- Reduce total fat and saturated fats in your diet. Eating too much fat, especially saturated fat, increases person’s risk for heart disease. Saturated fat is the type of fat found in animal foods, like the fatty cuts of meat and poultry, butter, cheeses, egg yolks and whole milk, Instead, enjoy small amounts of “healthy fats.” Healthy fats include monounsaturated fat, which is found in olive oil and canola oil; and omega-3 fatty acids, which are found in seafood, walnuts, and flaxseed. Omega-3 fatty acids appear to have a modest effect in lowering blood pressure, which is related to DHA, one of the two main omega-3s found in fish.
- Limit alcohol intake. It is estimated that 5-7% of high blood pressure is caused by drinking too much. On the days you drink, limit your intake to no more than two drinks per day for men and no more than one drink per day for women.
- Achieve a healthy weight. If you are overweight, your risk of developing high blood pressure is 2-6 times greater than someone who is not overweight. For every extra pound of fat that you carry, your heart has to pump blood through an additional 200 miles of blood vessels. The longer a blood vessel, the greater the resistance as blood flows through it, or in other words, the higher your blood pressure. The good news is that it doesn’t take much to make a difference. Studies show that losing just 10 pounds can make a big difference.
- Increase physical activity. Those who are sedentary are 30-50% more likely to develop hypertension. Regular exercise, on the other hand, has been found to help lower blood pressure. While the mechanisms involved in exercise-related blood pressure reduction are unclear, there are many theories. One is that exercise increases the size of the heart muscle and its chamber volume, and greatly improves its efficiency, and these factors play a role in maintaining a normal blood pressure. Aerobic exercise has also been shown to improve a condition called insulin resistance and reduce insulin levels. Insulin resistance and hyperinsulinemia are both believed to contribute to high blood pressure. To avoid or reduce an elevated or high blood pressure, incorporate regular, moderate-intensity endurance exercises, such as walking, 30 minutes every day.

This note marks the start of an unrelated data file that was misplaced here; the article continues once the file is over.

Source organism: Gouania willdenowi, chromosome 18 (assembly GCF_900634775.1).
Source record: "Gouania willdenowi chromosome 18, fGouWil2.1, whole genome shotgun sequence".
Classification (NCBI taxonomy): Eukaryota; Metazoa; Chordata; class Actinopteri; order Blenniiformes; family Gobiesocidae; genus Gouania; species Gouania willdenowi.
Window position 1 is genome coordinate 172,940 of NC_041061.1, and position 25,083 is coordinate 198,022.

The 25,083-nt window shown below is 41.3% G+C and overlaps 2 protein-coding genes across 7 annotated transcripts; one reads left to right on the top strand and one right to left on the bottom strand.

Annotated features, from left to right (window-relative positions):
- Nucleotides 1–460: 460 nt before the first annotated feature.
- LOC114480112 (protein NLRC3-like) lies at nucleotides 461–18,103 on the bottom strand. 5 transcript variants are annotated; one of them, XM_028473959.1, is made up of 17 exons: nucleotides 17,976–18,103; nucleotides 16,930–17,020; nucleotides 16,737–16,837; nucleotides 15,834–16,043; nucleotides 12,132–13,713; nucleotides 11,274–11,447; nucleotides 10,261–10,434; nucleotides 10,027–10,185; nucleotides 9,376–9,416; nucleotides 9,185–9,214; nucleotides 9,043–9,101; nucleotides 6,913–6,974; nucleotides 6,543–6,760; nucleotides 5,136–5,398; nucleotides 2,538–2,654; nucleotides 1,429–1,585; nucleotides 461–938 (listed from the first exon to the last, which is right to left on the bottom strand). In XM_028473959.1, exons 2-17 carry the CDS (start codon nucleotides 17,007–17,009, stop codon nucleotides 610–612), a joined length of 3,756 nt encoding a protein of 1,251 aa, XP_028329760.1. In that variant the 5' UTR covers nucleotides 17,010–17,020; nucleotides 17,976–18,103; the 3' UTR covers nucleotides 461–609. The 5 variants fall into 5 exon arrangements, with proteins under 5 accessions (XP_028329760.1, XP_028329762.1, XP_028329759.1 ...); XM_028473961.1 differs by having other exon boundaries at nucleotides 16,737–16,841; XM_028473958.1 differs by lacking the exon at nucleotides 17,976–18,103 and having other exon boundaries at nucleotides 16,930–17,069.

Other ways to improve blood pressure levels include:
- Quit smoking if you smoke
- Reduce Stress
- Get a good night’s sleep
Knowing what to do is the first step towards making a lifestyle change, but actually making the necessary changes can be hard. If you would like some help, email email@example.com to schedule an appointment with one of our registered dietitians. We have several nutrition counseling options available to our members and also have options for non-members.
Pam Speich is the Director of Nutrition Services at American Family Fitness in Richmond, VA. She graduated from Carson Newman College with a B.S. Degree with Honors in Foods and Nutrition with an Emphasis in Dietetics. She completed her dietetic internship at Vanderbilt University Medical Center and earned the credentials Registered Dietitian (RD) in 2000. Pam’s experience includes clinical pediatrics, wellness research/writing, public speaking, nutrition counseling, wellness program development, sales and marketing, and food labeling including nutrition facts panels, ingredient statements and allergen declarations. Contact Pam at firstname.lastname@example.org to schedule a nutrition counseling appointment.